Pilates is a top choice for recovery from breast cancer surgery. Fiona Hardie, a Pilates instructor, expands more on this.
What is Pilates?
Developed by Joseph Pilates, this modality is an ideal exercise for all body types and perfect for anyone recovering from surgery. Pilates emphasises quality and precision of movement and control.
It focuses on posture and teaches how to hold posture comfortably and correctly which inevitably results in a more content way of life.
A good Pilates session celebrates the uniqueness of each individual and is the ideal method for self-discovery, empowerment and healing.1
The cornerstone in the early phases post-surgery is always breath, body awareness, and basic everyday movements. Remember that it’s best to get the go-ahead from your treating doctor before beginning exercise.
Benefits of Pilates
It all begins with the breath. The deep breath work which is the focus of Pilates movement brings about a state of calm and relaxation, diminishing the anxiety and tension so often experienced after any treatment.
Impaired movement and stiffness in the neck and shoulders post-surgery can lead to shallow breathing, tightness in the upper body and lymphoedema. Therefore, the increase in oxygen from the deep diaphragmatic breath aids in detoxifying the organs from chemotherapy and radiation toxicity.
Correct posture is integral to mental, emotional and physical well-being. Pilates’ focus on postural alignment helps to stabilise the shoulder blades, keep the neck aligned and aid good posture.
Mastectomy and radiation can cause scar tissue to develop which in turn leads to a lowered range of movement and flexibility. Moreover, Pilates works the body as a whole, so while striving to regain strength and range of movement in the upper extremities, the core, hips and legs are all worked at the same time.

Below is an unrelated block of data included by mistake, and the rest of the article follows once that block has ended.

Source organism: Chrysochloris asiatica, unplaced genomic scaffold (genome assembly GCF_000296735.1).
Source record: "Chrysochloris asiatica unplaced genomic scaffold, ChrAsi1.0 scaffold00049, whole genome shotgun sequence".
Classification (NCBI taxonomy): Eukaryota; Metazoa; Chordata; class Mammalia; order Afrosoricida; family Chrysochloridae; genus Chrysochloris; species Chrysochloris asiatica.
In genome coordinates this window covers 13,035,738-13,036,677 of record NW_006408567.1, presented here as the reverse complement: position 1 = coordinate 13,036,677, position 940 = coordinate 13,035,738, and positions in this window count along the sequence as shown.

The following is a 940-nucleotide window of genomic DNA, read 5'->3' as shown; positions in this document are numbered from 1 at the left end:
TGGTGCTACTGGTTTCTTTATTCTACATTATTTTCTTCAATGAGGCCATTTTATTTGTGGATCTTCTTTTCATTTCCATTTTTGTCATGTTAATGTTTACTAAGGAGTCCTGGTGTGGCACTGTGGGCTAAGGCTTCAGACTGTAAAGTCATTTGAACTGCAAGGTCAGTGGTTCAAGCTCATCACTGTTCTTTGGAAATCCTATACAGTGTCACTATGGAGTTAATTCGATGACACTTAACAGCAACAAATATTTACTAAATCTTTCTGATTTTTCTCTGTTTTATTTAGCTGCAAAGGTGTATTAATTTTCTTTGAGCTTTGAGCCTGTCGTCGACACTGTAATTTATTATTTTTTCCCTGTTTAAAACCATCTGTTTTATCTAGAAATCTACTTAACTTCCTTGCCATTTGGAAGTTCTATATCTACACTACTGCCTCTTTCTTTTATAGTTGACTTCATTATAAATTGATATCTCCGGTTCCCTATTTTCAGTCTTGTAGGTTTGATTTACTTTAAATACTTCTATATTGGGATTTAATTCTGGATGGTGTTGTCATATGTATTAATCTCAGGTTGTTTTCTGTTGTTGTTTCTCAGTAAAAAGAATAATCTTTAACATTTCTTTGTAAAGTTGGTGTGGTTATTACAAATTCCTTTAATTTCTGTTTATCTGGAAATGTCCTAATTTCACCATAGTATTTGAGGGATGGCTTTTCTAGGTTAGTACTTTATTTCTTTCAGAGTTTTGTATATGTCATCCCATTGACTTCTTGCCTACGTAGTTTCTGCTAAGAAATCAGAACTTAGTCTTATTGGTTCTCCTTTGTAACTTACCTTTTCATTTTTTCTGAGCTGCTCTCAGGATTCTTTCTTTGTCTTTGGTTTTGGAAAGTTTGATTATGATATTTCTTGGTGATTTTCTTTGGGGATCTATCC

Flexibility, lengthening and range of movement
Thanks to the attention given to flexibility, compensations which tend to occur in other parts of the body after surgery or injury are avoided because lengthening, opening and range of movement exercises form a large part of a session.
When in pain or confined to bed rest, other limbs and joints tend to compensate due to the discomfort thus leading to aches and niggles in areas totally unrelated to the surgery. A good instructor will see these in their client’s’ body and will design the class to balance these out. Overall, Pilates orchestrates a feeling of complete balance within the client.
After diagnosis, treatment and surgery, many women feel detached from their bodies. Pilates may overcome this, as it’s focused on proprioception (the concept of being aware of one’s body and its movement in space). Proprioception is vital to the brain as it plays a massive role in co-ordination, posture, body awareness, focus and even speech. Pilates can consequently leave you with a more positive, confident outlook of yourself.
For those who have had lymph node removal, an increase in lymph and even lymphoedema is a risk. Here Pilates again lends itself as the ideal exercise.
The deep breathing helps to move lymph as the lymphatic system doesn’t have its own “pump” and needs movement and breath to help it along. This condition also impedes mobility, proper balance of the musculature, and increases tightness. The movement and stretching so typical of Pilates are excellent for avoiding this.
A new zest for life
It’s always advisable to begin with a one-on-one Pilates class because each body is so different, and a class is usually specifically tailored to the client’s individual needs.
The added beauty of Pilates is that it can be continued throughout your life. It’s there to inspire you in the dark moments of despair, and it’s there to uplift and empower you as your healing increases and strength grows along with a renewed zest for life.
MEET THE EXPERT – Fiona Hardie
Fiona Hardie owns a Pilates studio in Bryanston, Gauteng where she also does Bowen Therapy, therapeutic reflexology, AcuDetox, and Bach flower remedies. She treats each client holistically taking into consideration their posture, physical state as well as their mental and emotional well-being.
Header image by Adocbe Stock